Omar Abdullah is free and used his appeal, that at one time was considered incendiary, to calm his people amid virus fears
Yes, former Jammu and Kashmir Chief Minister and National Conference (NC) leader Omar Abdullah has been released from detention. But the circumstances surrounding his release are just as hazy as his arrest. In the dark shadow of COVID-19, Omar decided that though it was a different Kashmir he was returning to, there was a bigger question of life and death at the moment and so spread the Government’s message of social distancing and quarantine. If the Government’s charges for booking him after the abrogation of Article 370 — that his messages were divisive and could incite people and youngsters — are an estimate of his appeal, then Omar certainly proved how the Government bungled in underestimating his positive net worth. For he used the same appeal to ask his people to be calm in the time of a horrid pandemic and follow protocol, politics could come later. Clearly, NC chief Farooq Abdullah, who was released earlier and Omar, both of whom had been allies of the BJP Government, and not too troublesome ones at that, could have been used to normalise the bridge with civil society in Kashmir despite its changed status as a Union Territory. And by equating the old political leadership with terrorists, when in fact the Abdullahs were much of a filter, the Modi Government cannot walk the talk of ushering in development in Kashmir. It still needs the mediatory presence of local parties but has blunderously pushed them away. In their absence, the ruling BJP could not conduct the panchayat and local-level polls successfully, although it has been hoping to build a new narrative ground up with candidates friendly to it. Such was the boycott then that over 12,000 panchayat seats continue to be vacant. Panchayats have made it clear that any electoral process would have to be preceded by the release of jailed NC and People’s Democratic Party (PDP) leaders. Clearly, without traditional politicians, the BJP is finding it extremely difficult to re-engage with people. Already payments are pending for work done under MGNREGA scheme over the last several years. And in the trough of COVID-19, the Government might face more ire locally. Neither has the BJP been able to raise an alternative front or a political climate. It may have encouraged the formation of the Jammu and Kashmir Apni Party (JKAP) drawing rejects from PDP and NC, but it cannot generate reassurance, least of all credibility.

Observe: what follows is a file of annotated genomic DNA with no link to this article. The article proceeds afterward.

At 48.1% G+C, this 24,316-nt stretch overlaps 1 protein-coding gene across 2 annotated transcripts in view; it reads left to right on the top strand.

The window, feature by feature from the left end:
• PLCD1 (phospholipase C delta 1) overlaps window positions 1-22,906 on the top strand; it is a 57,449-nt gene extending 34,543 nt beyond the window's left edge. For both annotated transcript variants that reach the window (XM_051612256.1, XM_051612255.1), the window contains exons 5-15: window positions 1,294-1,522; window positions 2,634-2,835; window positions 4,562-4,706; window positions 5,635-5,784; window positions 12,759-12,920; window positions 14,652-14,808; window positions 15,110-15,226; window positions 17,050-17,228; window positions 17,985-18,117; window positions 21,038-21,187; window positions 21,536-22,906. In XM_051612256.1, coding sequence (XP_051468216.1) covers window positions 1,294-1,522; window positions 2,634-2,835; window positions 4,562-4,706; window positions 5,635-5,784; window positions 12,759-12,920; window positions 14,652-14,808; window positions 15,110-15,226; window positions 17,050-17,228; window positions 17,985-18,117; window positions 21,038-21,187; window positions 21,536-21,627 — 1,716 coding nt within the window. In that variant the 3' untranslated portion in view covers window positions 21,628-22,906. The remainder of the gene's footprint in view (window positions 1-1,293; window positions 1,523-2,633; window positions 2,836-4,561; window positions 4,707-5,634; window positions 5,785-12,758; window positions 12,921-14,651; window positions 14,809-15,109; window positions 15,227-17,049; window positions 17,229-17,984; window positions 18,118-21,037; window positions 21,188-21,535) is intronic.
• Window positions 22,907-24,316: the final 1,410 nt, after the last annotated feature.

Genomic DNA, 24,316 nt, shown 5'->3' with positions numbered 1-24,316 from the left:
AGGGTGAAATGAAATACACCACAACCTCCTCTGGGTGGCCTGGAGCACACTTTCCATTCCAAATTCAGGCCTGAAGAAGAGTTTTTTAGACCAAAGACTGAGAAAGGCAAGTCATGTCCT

Besides, the Modi Government has failed to justify why it used the Public Safety Act (PSA) to book Omar. The law was passed in 1978 by Sheikh Abdullah, who founded the NC. Over the years, it has been used indiscriminately to curb dissent, invoked most frequently against separatist leaders and protesting teenagers. One can understand the dynastic hatred involved in arresting Omar under a law passed by his grandfather. But beyond the theatrics of a “great fall,” it is the dossier of charges against him that defied reason and bordered on the ridiculous. Omar’s ostensible crime was the capacity to influence people and his ability “to convince his electorate to come out and vote in huge numbers even during the peak of militancy and poll boycotts.” If this swaying ability, something that the Atal Bihari Vajpayee regime used to build a bridge over the conflict, is not an asset, then one wonders what is. If his persistent calls to resolve the conflict through democratic processes are not Centrist, then one wonders what separatism is. For these abilities, which the current regime could have used to transition to a new narrative, have been wasted away. Omar, the genial, quiet and engaging fighter, once seen as a puppet prince, will now be Kashmir’s face of quiet resistance. The captivity has given him the halo he needed.